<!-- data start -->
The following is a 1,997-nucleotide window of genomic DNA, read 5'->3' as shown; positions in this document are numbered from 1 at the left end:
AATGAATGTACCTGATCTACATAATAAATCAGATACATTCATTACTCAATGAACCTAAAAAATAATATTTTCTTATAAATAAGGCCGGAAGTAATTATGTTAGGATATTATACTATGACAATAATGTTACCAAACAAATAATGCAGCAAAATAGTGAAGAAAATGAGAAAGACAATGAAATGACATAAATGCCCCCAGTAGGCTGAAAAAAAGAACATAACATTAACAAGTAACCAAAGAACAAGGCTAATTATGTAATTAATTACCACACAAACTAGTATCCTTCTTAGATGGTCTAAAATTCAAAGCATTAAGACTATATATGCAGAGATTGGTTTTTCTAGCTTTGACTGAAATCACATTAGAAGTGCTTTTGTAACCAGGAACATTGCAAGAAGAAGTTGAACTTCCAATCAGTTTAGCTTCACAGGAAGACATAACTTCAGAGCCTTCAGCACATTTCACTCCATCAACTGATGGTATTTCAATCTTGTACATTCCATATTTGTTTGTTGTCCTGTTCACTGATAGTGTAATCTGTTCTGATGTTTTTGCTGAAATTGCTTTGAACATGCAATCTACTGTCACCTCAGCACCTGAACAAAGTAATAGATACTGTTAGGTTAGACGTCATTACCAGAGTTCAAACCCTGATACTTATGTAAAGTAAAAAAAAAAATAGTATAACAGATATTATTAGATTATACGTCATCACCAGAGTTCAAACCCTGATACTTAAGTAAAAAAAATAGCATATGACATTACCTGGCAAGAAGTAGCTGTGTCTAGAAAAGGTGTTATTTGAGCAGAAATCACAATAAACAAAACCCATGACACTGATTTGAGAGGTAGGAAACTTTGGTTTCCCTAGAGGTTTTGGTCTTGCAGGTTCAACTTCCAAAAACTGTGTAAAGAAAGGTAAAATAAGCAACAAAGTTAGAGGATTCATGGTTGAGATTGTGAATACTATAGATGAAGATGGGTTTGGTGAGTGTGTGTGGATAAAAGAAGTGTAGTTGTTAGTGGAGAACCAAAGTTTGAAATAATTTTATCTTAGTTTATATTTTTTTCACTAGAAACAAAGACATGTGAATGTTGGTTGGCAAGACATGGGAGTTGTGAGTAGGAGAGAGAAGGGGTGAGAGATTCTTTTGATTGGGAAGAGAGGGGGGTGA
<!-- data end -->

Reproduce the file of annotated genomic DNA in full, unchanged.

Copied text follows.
The following is a 1,997-nucleotide window of genomic DNA, read 5'->3' as shown; positions in this document are numbered from 1 at the left end:
AATGAATGTACCTGATCTACATAATAAATCAGATACATTCATTACTCAATGAACCTAAAAAATAATATTTTCTTATAAATAAGGCCGGAAGTAATTATGTTAGGATATTATACTATGACAATAATGTTACCAAACAAATAATGCAGCAAAATAGTGAAGAAAATGAGAAAGACAATGAAATGACATAAATGCCCCCAGTAGGCTGAAAAAAAGAACATAACATTAACAAGTAACCAAAGAACAAGGCTAATTATGTAATTAATTACCACACAAACTAGTATCCTTCTTAGATGGTCTAAAATTCAAAGCATTAAGACTATATATGCAGAGATTGGTTTTTCTAGCTTTGACTGAAATCACATTAGAAGTGCTTTTGTAACCAGGAACATTGCAAGAAGAAGTTGAACTTCCAATCAGTTTAGCTTCACAGGAAGACATAACTTCAGAGCCTTCAGCACATTTCACTCCATCAACTGATGGTATTTCAATCTTGTACATTCCATATTTGTTTGTTGTCCTGTTCACTGATAGTGTAATCTGTTCTGATGTTTTTGCTGAAATTGCTTTGAACATGCAATCTACTGTCACCTCAGCACCTGAACAAAGTAATAGATACTGTTAGGTTAGACGTCATTACCAGAGTTCAAACCCTGATACTTATGTAAAGTAAAAAAAAAAATAGTATAACAGATATTATTAGATTATACGTCATCACCAGAGTTCAAACCCTGATACTTAAGTAAAAAAAATAGCATATGACATTACCTGGCAAGAAGTAGCTGTGTCTAGAAAAGGTGTTATTTGAGCAGAAATCACAATAAACAAAACCCATGACACTGATTTGAGAGGTAGGAAACTTTGGTTTCCCTAGAGGTTTTGGTCTTGCAGGTTCAACTTCCAAAAACTGTGTAAAGAAAGGTAAAATAAGCAACAAAGTTAGAGGATTCATGGTTGAGATTGTGAATACTATAGATGAAGATGGGTTTGGTGAGTGTGTGTGGATAAAAGAAGTGTAGTTGTTAGTGGAGAACCAAAGTTTGAAATAATTTTATCTTAGTTTATATTTTTTTCACTAGAAACAAAGACATGTGAATGTTGGTTGGCAAGACATGGGAGTTGTGAGTAGGAGAGAGAAGGGGTGAGAGATTCTTTTGATTGGGAAGAGAGGGGGGTGA